This year, I rang in the new year at the Barclays Center watching Coldplay and Jay Z sing “Auld Lang Syne” as confetti rained on my head. I resigned from a job considered great for social-climbing, but draining for my soul (and immunity system). Braving bitter cold, I joined the throngs who stood outside the Capital to watch the presidential inauguration in Washington D.C. Found a job at a company that feeds my creative passion; where my colleagues treat me with the utmost respect, shower me with praise and encouragement, and give me things like insurance, vacation days and “summer Fridays” — the first time I’ve ever had that in my entire work life.

This was just the first three months…

The following months would see me spending quality time with incredible people taking in great art, music, sporting events, movies and important teaching moments where rage and emotion ran deep. The spring and summer months saw me boarding planes to Miami, Savannah, Panama and Toronto (a few times).

Truth be told, that was fucking exhausting. Fun. Exhilarating even… but exhausting.

This year I learned to let go of things and people who weren’t healthy for me. It wasn’t as deliberate as it was natural. At some point, you realize whose around for the party, and who’s with you when there’s no music (or other methods of escape) playing the role of artificial bond. And you just let things be.

This is the year of self restoration, where my body and soul discovered the joys and benefits of yoga, meditation, and Buddhism. Nothing brings me back to a place of calm and resolve like a good “Om” and chanting “Nam Myoho Renge Kyo”. I’ve found it lifts my inhibitions the way alcohol or weed would, except I don’t get a headache, nausea or slight remorse afterwards.

This year has been unprecedented when it comes to physical activity that doesn’t involve sex (well, exclusively anyway). Aside from yoga, I’ve also completed my first 5K race, my first Breast Cancer walk in years, and my first indoor rock climbing experience. Also, a special shout-out to aerial silk class, for simultaneously making me look and feel like a graceful acrobat and temporarily cutting off the circulation in my hands and feet. Pink makes that shit look so easy — and she sings while she does it! I’m pretty sure her stage name also stands for the color of her fingers and toes as she belts out those songs.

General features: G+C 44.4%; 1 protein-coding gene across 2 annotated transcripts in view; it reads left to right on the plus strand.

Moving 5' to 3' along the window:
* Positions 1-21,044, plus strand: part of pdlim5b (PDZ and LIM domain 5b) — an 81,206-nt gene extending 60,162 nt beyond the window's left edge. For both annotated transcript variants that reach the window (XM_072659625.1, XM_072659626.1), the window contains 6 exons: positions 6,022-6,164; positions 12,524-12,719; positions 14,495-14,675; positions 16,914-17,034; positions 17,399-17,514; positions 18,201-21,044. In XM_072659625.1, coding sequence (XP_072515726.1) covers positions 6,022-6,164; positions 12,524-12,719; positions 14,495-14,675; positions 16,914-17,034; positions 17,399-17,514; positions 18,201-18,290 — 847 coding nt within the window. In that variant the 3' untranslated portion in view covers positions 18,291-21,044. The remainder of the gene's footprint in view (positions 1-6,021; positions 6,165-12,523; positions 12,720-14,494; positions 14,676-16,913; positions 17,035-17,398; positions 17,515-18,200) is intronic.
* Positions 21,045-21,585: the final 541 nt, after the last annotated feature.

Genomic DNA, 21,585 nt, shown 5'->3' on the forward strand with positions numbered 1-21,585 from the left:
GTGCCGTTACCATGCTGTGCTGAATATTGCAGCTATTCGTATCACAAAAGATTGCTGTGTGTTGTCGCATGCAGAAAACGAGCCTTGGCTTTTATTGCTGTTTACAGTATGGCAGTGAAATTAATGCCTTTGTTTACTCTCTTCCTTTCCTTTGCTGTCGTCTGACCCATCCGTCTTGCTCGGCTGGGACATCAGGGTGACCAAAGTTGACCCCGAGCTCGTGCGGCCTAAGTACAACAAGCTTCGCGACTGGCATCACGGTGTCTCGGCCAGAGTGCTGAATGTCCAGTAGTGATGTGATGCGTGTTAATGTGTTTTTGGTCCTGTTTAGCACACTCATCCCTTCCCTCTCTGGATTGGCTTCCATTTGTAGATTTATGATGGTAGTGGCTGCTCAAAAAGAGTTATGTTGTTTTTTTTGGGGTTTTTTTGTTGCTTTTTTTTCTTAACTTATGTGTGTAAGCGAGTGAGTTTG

Speaking of sex, I gladly took a break from it until I committed to dating someone who connected with me beyond physical chemistry. As I’ve come to value the role communication and friendship plays in building a worthwhile relationship, I’ve been fortunate to have experienced the pleasure of being intimate with someone who makes me laugh, makes me think, and recognizes and encourages me to value all that I have to offer. In turn, I’ve found how quickly and easily things flow when you mutually have that kind of connection as opposed to forcing one based on a desire to not be alone.

The best part of this year by far has been my father. Two years ago, there would have been expletives in correlation with that word. Today, my father provides me with some of the happiest moments in the simplest form. When he answers the phone “Hey baby!” after hearing my voice. When he continuously hugs and kisses me during my visits. When he lets me cut his ridiculously long fingernails. When he remembers a detail without me having to repeat it about six times in one conversation (a rarity). When I hear he doesn’t need as much insulin because his sugar levels are good. When I hear he’s recognized an old classmate before they got a chance to approach him at a 50-plus year reunion. When I hear he’s gone outside for a walk. And finally, when he looks me in the eye after widening his own after a long pause, and randomly reveals that while I didn’t grow up in the way he had hoped, he was proud of the way I had, and of the woman I’d become as a result.

Nothing could really top that…

While the remaining two months of this epic year have plenty of opportunities for equally memorable moments, the past ten have been nothing short of a sensational dream. Of course, there have been bumps along the way, but that’s made it all the more perfectly balanced.

It takes a year like this to restore your faith in the beauty of life when just a few years ago you momentarily considered ending it.

When I think of the lovely beaches and people of Panama… The majesty of the Falls and the lush vineyards of Niagara Lake a drive away from the clean and beautiful city of Toronto… Being so close to Chris Martin you could literally touch him as he and the band head back to the stage during an encore… Cheering, booing and crying with a million strangers on a chilly D.C. morning… Crossing a finish line as a crowd cheers you on… And even getting close enough to jumping out the plane… How could I not value every minute and every breath of air spent this year having these experiences, and not look forward to more to come?